While it’s become synonymous with the blue and white jetliner stamped with the words “United States of America,” Air Force One is actually a call sign applied to any aircraft carrying the American president. The name was created following an incident in 1953, when President ...read more
How did Camp David gets its name?
Located some 60 miles north of Washington, D.C., in Maryland’s Catoctin Mountain Park, Camp David has served as a retreat for U.S. presidents since the early 1940s. Formally called Naval Support Facility Thurmont, the compound originally was referred to as Shangri-La by Franklin ...read more
6 Epic Family Feuds
1. Adolf and Rudolf Dassler After the Dassler brothers started a shoe company out of their mother’s home in the 1920s in Herzogenaurach, Germany, their business got a big boost when U.S. track-and-field gold medalist Jesse Owens sported the Dassler’s footwear at the 1936 Olympics ...read more
9 Presidential Pets
1. Franklin Roosevelt and Fala In 1940, FDR was given a Scottish terrier puppy he named Murray the Outlaw of Falahill, after one of his Scottish ancestors. Known as Fala, the pooch frequently traveled with the president, attended important meetings with him and slept by his bed ...read more
Has a U.S. Supreme Court Justice Ever Been Impeached?
Supreme Court justices serve for life, unless they resign or are impeached and removed from office. The reason for their lifetime tenure is ostensibly to enable them to make decisions free from any pressure by the executive or legislative branches of government. Since the Supreme ...read more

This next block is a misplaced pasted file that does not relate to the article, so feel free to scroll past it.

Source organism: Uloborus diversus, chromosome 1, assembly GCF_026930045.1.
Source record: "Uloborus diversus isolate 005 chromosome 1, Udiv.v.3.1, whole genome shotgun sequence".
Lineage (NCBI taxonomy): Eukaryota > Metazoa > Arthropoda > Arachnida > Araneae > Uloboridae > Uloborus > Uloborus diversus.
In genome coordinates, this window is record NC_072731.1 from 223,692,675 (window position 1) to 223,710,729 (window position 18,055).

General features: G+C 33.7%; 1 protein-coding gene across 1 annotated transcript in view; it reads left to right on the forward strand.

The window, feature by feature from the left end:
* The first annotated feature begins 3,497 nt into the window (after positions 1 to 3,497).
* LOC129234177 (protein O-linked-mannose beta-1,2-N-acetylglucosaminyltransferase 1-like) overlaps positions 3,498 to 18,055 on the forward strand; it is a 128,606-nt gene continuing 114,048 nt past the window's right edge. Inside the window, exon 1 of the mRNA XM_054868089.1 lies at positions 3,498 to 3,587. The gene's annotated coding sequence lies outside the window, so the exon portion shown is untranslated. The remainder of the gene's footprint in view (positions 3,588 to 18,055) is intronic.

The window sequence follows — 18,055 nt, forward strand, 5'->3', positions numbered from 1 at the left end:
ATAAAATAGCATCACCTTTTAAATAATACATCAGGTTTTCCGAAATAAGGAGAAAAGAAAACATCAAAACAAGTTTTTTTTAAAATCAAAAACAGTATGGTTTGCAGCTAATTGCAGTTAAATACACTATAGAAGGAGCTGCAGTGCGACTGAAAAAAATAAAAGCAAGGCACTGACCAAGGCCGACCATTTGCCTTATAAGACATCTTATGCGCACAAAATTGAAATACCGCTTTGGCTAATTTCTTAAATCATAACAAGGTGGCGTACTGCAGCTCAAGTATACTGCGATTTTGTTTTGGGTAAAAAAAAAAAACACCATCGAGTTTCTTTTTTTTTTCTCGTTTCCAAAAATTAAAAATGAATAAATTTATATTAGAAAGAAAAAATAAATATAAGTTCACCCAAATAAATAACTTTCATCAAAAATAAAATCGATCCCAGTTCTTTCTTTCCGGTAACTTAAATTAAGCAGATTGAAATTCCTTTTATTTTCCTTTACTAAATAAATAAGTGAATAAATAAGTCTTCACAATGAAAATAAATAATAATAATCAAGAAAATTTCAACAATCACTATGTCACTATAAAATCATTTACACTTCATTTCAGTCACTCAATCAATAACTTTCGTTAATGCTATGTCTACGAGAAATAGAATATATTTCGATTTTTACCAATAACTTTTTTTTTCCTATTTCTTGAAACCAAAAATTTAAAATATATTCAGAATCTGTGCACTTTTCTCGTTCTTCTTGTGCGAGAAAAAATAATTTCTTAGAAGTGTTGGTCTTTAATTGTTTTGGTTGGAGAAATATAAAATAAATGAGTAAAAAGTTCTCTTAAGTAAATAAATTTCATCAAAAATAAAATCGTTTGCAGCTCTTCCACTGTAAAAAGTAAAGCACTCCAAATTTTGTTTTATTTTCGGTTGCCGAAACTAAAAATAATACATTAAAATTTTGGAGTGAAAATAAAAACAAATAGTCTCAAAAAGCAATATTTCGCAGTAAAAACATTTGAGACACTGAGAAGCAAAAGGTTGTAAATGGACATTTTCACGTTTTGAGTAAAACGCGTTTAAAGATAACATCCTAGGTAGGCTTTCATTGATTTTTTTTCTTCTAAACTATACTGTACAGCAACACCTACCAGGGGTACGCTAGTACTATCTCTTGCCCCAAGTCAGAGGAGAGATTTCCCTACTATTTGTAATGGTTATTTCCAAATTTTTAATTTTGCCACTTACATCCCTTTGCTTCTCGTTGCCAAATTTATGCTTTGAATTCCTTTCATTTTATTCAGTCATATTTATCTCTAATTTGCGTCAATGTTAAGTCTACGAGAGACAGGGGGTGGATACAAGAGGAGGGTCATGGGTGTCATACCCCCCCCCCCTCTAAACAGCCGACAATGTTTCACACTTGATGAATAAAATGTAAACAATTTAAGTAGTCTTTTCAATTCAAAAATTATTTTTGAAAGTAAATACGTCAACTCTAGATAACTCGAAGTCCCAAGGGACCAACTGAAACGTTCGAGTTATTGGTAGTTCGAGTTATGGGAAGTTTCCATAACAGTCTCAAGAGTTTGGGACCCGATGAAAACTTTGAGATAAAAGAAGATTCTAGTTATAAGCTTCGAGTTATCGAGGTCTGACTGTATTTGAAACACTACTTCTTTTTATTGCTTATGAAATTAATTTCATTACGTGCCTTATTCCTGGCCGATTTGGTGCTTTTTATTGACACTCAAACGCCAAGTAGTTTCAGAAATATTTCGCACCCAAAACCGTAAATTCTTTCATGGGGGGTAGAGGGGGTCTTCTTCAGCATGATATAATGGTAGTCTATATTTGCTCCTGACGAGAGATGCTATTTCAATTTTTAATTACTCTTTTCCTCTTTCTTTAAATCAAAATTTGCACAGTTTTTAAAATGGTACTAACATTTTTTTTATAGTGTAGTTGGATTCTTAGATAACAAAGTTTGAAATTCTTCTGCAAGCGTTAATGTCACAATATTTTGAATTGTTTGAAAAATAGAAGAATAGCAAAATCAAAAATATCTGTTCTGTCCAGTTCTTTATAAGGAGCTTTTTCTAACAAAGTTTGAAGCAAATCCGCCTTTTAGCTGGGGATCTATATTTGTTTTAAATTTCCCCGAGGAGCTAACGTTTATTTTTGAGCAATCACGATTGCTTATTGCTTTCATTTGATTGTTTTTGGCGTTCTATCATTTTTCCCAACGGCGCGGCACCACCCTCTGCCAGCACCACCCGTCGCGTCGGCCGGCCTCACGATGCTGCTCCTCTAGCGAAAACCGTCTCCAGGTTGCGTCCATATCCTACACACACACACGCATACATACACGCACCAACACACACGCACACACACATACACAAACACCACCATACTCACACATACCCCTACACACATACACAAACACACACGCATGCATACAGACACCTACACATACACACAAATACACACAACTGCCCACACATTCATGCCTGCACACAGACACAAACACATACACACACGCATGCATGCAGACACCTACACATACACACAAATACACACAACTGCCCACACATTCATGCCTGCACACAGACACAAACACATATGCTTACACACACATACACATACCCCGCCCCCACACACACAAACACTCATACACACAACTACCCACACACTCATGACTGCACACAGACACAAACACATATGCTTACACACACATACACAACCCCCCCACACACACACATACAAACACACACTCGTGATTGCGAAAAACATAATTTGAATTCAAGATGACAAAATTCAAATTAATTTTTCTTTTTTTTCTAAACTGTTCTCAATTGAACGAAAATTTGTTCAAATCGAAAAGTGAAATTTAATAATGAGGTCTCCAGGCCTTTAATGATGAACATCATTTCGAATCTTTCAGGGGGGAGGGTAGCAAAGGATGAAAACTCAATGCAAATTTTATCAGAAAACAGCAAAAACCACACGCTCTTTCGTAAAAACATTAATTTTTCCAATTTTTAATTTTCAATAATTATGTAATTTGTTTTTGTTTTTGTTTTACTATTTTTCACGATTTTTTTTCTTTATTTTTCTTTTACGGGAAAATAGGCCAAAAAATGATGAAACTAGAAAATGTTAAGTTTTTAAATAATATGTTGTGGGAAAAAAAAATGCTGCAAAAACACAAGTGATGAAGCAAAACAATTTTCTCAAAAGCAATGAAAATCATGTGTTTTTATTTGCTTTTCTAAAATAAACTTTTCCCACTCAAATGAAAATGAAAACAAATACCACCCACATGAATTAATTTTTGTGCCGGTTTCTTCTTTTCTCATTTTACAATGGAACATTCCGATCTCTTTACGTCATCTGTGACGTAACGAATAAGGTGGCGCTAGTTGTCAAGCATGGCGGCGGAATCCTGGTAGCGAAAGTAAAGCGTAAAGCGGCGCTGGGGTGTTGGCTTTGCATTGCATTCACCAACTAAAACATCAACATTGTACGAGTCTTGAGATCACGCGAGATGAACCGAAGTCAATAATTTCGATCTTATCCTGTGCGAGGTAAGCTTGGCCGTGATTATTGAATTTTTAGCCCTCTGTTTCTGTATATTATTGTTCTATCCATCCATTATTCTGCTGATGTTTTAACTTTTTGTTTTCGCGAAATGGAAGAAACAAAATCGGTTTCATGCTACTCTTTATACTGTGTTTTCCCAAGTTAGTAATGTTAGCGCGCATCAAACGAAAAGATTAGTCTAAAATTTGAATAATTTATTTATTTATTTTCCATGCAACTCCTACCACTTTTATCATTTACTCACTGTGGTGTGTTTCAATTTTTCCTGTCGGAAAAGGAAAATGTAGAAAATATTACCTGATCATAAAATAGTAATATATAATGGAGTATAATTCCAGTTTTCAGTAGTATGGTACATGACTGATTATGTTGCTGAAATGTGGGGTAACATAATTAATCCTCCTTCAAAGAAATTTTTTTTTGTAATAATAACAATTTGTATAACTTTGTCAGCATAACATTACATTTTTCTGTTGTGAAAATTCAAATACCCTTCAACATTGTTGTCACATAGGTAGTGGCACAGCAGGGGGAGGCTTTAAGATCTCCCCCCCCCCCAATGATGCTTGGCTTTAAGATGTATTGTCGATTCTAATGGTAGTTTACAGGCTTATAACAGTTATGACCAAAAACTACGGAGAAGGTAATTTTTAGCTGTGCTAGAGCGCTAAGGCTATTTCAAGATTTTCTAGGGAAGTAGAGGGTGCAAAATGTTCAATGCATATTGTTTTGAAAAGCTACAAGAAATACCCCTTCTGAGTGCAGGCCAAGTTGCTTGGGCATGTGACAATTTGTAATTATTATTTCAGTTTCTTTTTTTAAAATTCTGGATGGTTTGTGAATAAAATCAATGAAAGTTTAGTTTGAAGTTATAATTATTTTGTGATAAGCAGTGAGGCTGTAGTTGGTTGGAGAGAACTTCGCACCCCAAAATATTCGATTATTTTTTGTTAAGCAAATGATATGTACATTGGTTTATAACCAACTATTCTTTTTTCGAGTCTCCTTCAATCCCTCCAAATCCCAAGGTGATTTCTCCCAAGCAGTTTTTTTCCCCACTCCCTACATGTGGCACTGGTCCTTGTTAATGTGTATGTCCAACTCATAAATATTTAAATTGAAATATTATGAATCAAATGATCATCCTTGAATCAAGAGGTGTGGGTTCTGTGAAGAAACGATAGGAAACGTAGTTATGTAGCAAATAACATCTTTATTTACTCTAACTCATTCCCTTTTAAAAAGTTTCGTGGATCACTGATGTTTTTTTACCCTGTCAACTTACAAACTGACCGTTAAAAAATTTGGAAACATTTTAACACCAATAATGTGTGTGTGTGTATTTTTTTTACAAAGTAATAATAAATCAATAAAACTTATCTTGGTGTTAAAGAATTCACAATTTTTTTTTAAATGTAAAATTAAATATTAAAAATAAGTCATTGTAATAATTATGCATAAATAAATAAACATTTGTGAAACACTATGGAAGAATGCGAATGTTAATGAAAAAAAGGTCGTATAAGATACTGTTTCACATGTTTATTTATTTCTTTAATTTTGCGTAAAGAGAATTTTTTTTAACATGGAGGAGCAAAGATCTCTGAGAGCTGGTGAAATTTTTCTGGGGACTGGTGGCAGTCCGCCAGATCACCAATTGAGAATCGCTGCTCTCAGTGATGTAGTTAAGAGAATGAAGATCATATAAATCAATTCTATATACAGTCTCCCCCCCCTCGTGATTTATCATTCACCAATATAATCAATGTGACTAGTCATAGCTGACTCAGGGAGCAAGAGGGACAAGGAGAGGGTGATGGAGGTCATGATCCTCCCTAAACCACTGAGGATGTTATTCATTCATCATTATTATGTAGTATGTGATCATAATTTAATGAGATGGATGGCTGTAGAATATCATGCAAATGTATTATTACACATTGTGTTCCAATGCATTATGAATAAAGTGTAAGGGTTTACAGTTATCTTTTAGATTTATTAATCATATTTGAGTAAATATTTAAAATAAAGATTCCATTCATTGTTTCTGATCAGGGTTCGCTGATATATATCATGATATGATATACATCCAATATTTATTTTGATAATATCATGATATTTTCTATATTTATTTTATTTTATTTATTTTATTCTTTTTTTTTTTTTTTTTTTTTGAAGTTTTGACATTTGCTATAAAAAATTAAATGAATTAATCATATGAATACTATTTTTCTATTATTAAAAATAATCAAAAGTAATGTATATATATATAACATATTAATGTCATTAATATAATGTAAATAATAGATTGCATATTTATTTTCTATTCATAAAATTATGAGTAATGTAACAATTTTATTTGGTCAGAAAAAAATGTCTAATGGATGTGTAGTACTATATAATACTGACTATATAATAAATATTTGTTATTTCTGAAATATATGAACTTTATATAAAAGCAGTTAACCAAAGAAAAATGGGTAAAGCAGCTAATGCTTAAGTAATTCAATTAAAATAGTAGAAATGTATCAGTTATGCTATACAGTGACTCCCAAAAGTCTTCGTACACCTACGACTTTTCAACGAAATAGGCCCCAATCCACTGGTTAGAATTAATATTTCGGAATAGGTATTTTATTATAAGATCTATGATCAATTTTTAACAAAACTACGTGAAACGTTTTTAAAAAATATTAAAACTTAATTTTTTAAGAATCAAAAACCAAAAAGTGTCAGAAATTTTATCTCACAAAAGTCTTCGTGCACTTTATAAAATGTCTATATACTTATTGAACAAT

Why was Casey Jones an American folk hero?
Casey Jones was a locomotive engineer who became a folk hero after his death in a train crash in 1900 was commemorated in a number of songs. According to legend, Jones died with one hand on the train’s whistle and the other hand on its brake. Born John Luther Jones in Missouri in ...read more
7 Things You May Not Know About the Medicis
1. Legend says the dynasty descended from a giant-slaying knight. The family’s roots supposedly are linked to one of Charlemagne’s eighth-century knights, named Averardo. As the story goes, Averardo was riding through an area north of Florence known the Mugello when he ...read more
What happened to Hitler’s property?
As a young man, Hitler was a struggling artist who had little money and spent time living in hostels. He fought in World War I then became active in the recently formed Nazi Party. Following the 1923 Beer Hall Putsch in Munich, in which Hitler and his Nazi cohorts launched a ...read more
Who was the real Horatio Alger?
Referring to someone as a “Horatio Alger hero” means that person has overcome adversity and achieved success thanks to hard work and perseverance. The term is linked to the fictional stories of real-life, 19th-century author Horatio Alger Jr., who penned tales about street ...read more
The Disaster that Deluged Florence’s Cultural Treasures
Established around the first century B.C. as a Roman military colony, Florence became a cultural powerhouse between the 14th and 16th centuries, during the Renaissance period. The city was home to such luminaries as Leonardo da Vinci, Michelangelo, Machiavelli, Galileo, ...read more
What is Hadrian’s Wall?
Built on the orders of the Roman Emperor Hadrian and located in Great Britain, Hadrian’s Wall was a defensive fortification that marked the northwest frontier of the Roman Empire for three centuries. The wall measured 73 miles in length and stretched from coast to coast across ...read more
This is Why the Maya Abandoned Their Cities
The ancient Maya, whose early settlements date back to about 2,000 B.C., lived in present-day southern Mexico and northern Central America. As a civilization, they are recognized for their sophisticated calendar systems and hieroglyphic writing as well as their achievements in ...read more
Why is Oklahoma nicknamed the Sooner State?
In 1889, people poured into central Oklahoma to stake their claims to nearly 2 million acres opened for settlement by the U.S. government. Those who entered the region before the land run’s designated starting time, at noon on April 22, 1889, were dubbed “sooners.” The area to ...read more